Back in 2003, Michigan-based photographer Rachel Cox started photographing her grandmother who was suffering from a degenerative brain disease. As her personality began to fade to pure indifference, Rachel felt a frantic need to capture this transition, the photographs of which fluctuate between observation and scrutiny. The images in Shiny Ghost provide an intimate glimpse into the last two remaining years of her grandmother’s life.
It took a few years until Rachel understood what she was doing with these photographs, for at the time it made little sense to her. During her grandmother’s life, she and Rachel spent time together, but their relationship was wrought with missed connections, opposing tastes and conflicting values and ethics. In hindsight, Rachel recognizes that she couldn’t really relate to her grandmother; what intrigues her is “this idea of responsibility for unconditional love, specifically in the case of an immediate family member”.
The photographer desperately sought ways to relate to her and make her images appear candid, and at the same time a faithful photo documentary of her grandmother’s life. This is perhaps best exemplified in the image ‘Same Knees’, where Rachel approaches genetics in an attempt to find an otherwise unattainable connection.
At this terminal stage of the illness, she took images quickly without much warning. She would follow her grandmother around the house as she pointed out seemingly ordinary inanimate objects, which would take on a greater significance once she was gone: “We’re talking anything from depression glass and furniture, to dogs and clothing”. The photographer identified things that defined her knowledge of her grandmother, “the things she valued and wanted me to have”. The subsequent still-life photographs of these objects act both as a portrait of her grandmother, and a metaphor of all the things with which Rachel couldn’t connect.
Documenting her grandmother’s gradual demise, Rachel inevitably had multiple concerns going through her mind, particularly regarding her own ethics as a photographer, but primarily as a family member: “I often asked myself, do I photograph her when she is not aware? Should I show her when some might say she was looking, “her worst”? And most importantly, how do I make this series about us, or even me, and not about the disease?” These are the things which haunted the photographer’s mind while her grandmother was still living, “but I was confident in myself, I knew that I would never use images that seemed disrespectful or exploitative. And I also resorted to only photographing her when she was coherent, and knew I was there taking pictures”.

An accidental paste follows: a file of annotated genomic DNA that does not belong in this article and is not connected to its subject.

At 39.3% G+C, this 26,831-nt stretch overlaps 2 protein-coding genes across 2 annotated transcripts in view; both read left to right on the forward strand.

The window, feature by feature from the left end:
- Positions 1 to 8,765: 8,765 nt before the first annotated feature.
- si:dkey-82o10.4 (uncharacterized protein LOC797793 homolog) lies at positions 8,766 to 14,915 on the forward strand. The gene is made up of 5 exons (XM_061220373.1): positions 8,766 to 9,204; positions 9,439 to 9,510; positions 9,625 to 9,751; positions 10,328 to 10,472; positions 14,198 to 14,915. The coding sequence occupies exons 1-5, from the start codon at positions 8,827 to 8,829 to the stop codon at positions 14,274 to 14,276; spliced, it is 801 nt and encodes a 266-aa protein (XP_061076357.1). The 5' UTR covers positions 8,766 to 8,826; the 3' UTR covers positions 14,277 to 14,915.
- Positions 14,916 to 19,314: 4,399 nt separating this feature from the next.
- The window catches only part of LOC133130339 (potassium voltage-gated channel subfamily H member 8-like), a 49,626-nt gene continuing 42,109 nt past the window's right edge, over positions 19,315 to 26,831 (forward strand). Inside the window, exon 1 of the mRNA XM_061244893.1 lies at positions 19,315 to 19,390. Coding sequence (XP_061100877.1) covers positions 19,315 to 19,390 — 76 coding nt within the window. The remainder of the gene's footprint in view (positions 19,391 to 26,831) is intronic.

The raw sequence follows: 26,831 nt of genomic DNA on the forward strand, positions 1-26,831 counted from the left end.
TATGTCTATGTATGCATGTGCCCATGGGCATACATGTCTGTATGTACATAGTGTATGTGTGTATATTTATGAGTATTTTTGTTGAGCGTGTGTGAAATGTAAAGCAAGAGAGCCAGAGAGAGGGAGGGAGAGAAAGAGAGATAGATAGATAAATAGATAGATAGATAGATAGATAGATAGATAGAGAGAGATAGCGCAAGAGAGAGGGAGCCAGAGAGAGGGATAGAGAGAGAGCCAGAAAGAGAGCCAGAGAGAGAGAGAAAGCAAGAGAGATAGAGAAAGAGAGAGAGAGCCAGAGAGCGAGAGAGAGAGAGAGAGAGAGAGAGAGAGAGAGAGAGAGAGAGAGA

The biggest challenge for Rachel was her grandmother’s unexpected death. It seemed to happen right in the middle of the series; she was not ready for it and even called the undertakers to plead with them to hold off the funeral preparations for 48 hours, so that she could spend her last few hours photographing her grandmother, a camera being the medium through which she could best connect to her. The only photograph she used from this shoot was a self portrait of her and her grandmother together, “It was the last time our bodies would share the same space”.
Shiny Ghost in currently on display at the FORMAT photo festival in the UK, and will soon be exhibited at Photo London through LensCulture magazine later this month.
Coffee and e-cigarette
Last picture together
All images © Rachel Cox